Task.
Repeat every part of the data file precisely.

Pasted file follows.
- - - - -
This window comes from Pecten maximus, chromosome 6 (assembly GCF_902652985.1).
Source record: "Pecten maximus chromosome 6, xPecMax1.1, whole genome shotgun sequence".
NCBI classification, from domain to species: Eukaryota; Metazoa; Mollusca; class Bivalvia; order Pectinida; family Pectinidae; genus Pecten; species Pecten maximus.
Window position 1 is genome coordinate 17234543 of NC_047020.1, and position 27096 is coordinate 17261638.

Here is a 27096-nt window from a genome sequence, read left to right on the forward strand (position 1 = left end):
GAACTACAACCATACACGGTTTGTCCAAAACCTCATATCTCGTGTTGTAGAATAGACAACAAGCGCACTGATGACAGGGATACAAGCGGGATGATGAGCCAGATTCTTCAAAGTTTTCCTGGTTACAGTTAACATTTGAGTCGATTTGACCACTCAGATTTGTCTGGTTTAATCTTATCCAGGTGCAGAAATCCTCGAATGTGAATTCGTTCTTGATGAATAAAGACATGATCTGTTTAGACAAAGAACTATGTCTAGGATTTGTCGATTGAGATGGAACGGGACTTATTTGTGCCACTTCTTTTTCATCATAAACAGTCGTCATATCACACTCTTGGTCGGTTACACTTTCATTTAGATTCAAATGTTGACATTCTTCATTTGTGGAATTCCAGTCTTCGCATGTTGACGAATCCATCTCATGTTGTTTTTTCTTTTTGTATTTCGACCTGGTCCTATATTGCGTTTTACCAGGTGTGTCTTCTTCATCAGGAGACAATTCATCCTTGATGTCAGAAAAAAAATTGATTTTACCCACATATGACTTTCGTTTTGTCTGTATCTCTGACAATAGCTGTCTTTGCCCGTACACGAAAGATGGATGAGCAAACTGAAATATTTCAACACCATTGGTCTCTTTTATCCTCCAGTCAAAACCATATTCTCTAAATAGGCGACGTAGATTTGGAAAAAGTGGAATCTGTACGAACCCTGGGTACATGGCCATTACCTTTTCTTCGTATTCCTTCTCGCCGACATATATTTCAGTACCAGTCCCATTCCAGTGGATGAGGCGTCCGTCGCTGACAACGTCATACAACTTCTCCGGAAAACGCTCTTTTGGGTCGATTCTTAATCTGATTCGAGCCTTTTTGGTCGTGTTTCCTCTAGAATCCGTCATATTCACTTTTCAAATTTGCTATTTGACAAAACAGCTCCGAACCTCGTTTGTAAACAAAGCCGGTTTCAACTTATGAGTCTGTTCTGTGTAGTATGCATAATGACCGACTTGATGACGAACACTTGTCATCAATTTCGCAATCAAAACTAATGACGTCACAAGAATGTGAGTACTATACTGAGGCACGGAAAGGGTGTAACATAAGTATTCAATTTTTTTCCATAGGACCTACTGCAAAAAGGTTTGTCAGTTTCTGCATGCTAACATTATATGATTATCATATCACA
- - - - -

This window comes from Pecten maximus, chromosome 6 (assembly GCF_902652985.1).
Source record: "Pecten maximus chromosome 6, xPecMax1.1, whole genome shotgun sequence".
NCBI classification, from domain to species: Eukaryota; Metazoa; Mollusca; class Bivalvia; order Pectinida; family Pectinidae; genus Pecten; species Pecten maximus.
Window position 1 is genome coordinate 17234543 of NC_047020.1, and position 27096 is coordinate 17261638.

Here is a 27096-nt window from a genome sequence, read left to right on the forward strand (position 1 = left end):
GAACTACAACCATACACGGTTTGTCCAAAACCTCATATCTCGTGTTGTAGAATAGACAACAAGCGCACTGATGACAGGGATACAAGCGGGATGATGAGCCAGATTCTTCAAAGTTTTCCTGGTTACAGTTAACATTTGAGTCGATTTGACCACTCAGATTTGTCTGGTTTAATCTTATCCAGGTGCAGAAATCCTCGAATGTGAATTCGTTCTTGATGAATAAAGACATGATCTGTTTAGACAAAGAACTATGTCTAGGATTTGTCGATTGAGATGGAACGGGACTTATTTGTGCCACTTCTTTTTCATCATAAACAGTCGTCATATCACACTCTTGGTCGGTTACACTTTCATTTAGATTCAAATGTTGACATTCTTCATTTGTGGAATTCCAGTCTTCGCATGTTGACGAATCCATCTCATGTTGTTTTTTCTTTTTGTATTTCGACCTGGTCCTATATTGCGTTTTACCAGGTGTGTCTTCTTCATCAGGAGACAATTCATCCTTGATGTCAGAAAAAAAATTGATTTTACCCACATATGACTTTCGTTTTGTCTGTATCTCTGACAATAGCTGTCTTTGCCCGTACACGAAAGATGGATGAGCAAACTGAAATATTTCAACACCATTGGTCTCTTTTATCCTCCAGTCAAAACCATATTCTCTAAATAGGCGACGTAGATTTGGAAAAAGTGGAATCTGTACGAACCCTGGGTACATGGCCATTACCTTTTCTTCGTATTCCTTCTCGCCGACATATATTTCAGTACCAGTCCCATTCCAGTGGATGAGGCGTCCGTCGCTGACAACGTCATACAACTTCTCCGGAAAACGCTCTTTTGGGTCGATTCTTAATCTGATTCGAGCCTTTTTGGTCGTGTTTCCTCTAGAATCCGTCATATTCACTTTTCAAATTTGCTATTTGACAAAACAGCTCCGAACCTCGTTTGTAAACAAAGCCGGTTTCAACTTATGAGTCTGTTCTGTGTAGTATGCATAATGACCGACTTGATGACGAACACTTGTCATCAATTTCGCAATCAAAACTAATGACGTCACAAGAATGTGAGTACTATACTGAGGCACGGAAAGGGTGTAACATAAGTATTCAATTTTTTTCCATAGGACCTACTGCAAAAAGGTTTGTCAGTTTCTGCATGCTAACATTATATGATTATCATATCACA